CU Personality // Lacie Edgars @ i-lov-iT Market

Photo // Sarai Nissan

Photo // Sarai Nissan

The i-lov-iT Market sits smack-dab in the middle of the Tivoli Student Union and serves as a quick stop-and-shop convenience store for students on the run. While many customer service exchanges are rushed and often forgettable, Lacie Edgars has rarely had such a plain interaction.

Edgars, a junior CU Denver psychology student, works at the cashwrap counter of the i-lov-iT Market and aims to make every exchange a one-of-a-kind experience. “I started working here almost two years ago, at the beginning of my sophomore year,” Edgars said. “I get to have crazy interesting conversations with people. Because students from every school on campus can come in, I get to meet a lot of strangers and I try to make the most of every conversation.”

Sometimes, she even gets to offer life-changing advice. “One time, someone came in who needed me to lend an ear to him,” Edgars said. “He came back in the next day and told me he broke up with his girlfriend after talking to me because he realized, after being treated kindly by a stranger, that she wasn’t treating him right at all, and he thanked me for showing him that.”

Though many people pass in and out of the store without time to spare for fun and games, Edgar always has an activity on hand for those willing to strike up a conversation. “I don’t wear a name tag, so people are always curious about my name,” Edgars said. “I offer to play a game for them to find out. The rules are these: they can’t ask any of my coworkers or people who already guessed correctly, and once they know, they can’t tell anyone else. Then, I give them hints: the first letter is somewhere in the middle of the alphabet and it breaks a grammar rule. If they can’t guess it after that, I give them the choice to forfeit and buy me something for the answer. I’ve gotten Starbucks out of it three times!”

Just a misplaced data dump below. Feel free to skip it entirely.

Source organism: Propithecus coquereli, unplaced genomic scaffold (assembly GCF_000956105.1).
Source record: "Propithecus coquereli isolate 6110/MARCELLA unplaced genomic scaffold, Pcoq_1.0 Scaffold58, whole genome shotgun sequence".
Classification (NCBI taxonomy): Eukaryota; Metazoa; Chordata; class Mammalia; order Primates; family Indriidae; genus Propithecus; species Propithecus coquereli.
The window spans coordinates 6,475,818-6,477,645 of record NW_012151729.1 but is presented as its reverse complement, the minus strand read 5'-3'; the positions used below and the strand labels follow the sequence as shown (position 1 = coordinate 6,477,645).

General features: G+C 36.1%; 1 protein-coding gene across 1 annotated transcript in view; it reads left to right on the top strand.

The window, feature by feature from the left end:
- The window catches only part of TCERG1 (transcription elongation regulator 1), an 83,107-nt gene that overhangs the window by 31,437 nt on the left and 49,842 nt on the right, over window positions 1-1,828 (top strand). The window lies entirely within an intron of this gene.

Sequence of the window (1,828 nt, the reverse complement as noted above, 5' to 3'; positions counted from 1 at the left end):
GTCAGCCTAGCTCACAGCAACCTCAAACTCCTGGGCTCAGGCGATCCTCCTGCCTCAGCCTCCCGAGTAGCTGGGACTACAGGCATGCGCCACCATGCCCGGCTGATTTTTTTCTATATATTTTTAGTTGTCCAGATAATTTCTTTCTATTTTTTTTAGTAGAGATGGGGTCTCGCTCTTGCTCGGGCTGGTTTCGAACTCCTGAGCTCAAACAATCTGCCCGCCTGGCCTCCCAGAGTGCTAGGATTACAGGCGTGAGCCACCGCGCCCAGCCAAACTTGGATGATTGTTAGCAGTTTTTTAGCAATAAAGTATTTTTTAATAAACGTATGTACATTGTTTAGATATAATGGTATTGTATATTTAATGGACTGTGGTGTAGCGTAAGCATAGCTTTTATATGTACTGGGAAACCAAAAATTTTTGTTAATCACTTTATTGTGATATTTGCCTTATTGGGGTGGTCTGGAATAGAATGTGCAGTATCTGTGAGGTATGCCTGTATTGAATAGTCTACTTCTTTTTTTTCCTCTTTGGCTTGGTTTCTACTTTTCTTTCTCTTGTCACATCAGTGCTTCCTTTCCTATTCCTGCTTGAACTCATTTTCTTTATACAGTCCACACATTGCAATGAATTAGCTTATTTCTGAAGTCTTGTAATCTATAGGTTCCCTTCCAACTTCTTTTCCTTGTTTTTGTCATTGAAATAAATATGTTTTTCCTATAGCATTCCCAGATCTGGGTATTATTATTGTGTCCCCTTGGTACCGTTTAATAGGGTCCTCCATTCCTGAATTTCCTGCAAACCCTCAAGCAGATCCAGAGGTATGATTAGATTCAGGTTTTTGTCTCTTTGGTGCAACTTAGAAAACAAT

Now that people will know her name after reading, however, Edgars is searching for new games to play with customers. “I play music while I’m working, so I’m thinking about having customers play ‘The Singing Bee’ with me,” Edgars said. “When you pause the song they have to keep singing, and if they get the lyrics right, they win.”

Edgars’ skills in psychology have made it a blast to interact with people on campus, but she has different plans for how she wants to use her degree in the future. “I want to get my master’s in counseling, but then I want to go into neurofeedback,” Edgars said. “Instead of using prescription medication to treat illnesses, a reward system is used to change brain activity.”

When prompted as to what interested her in this field, Edgars explained that her mother works in neurofeedback, and that her own health inspired her as well. “I was born without a sense of smell, and some research has shown that neurofeedback therapy can help improve that condition,” Edgars explained. “So far, the treatment is only approved for depression and epilepsy, though, so I want to expand research in that field. I figure if it can help me, it can help someone else who needs it, too—and I want to be a part of that.”

Gem Sheps
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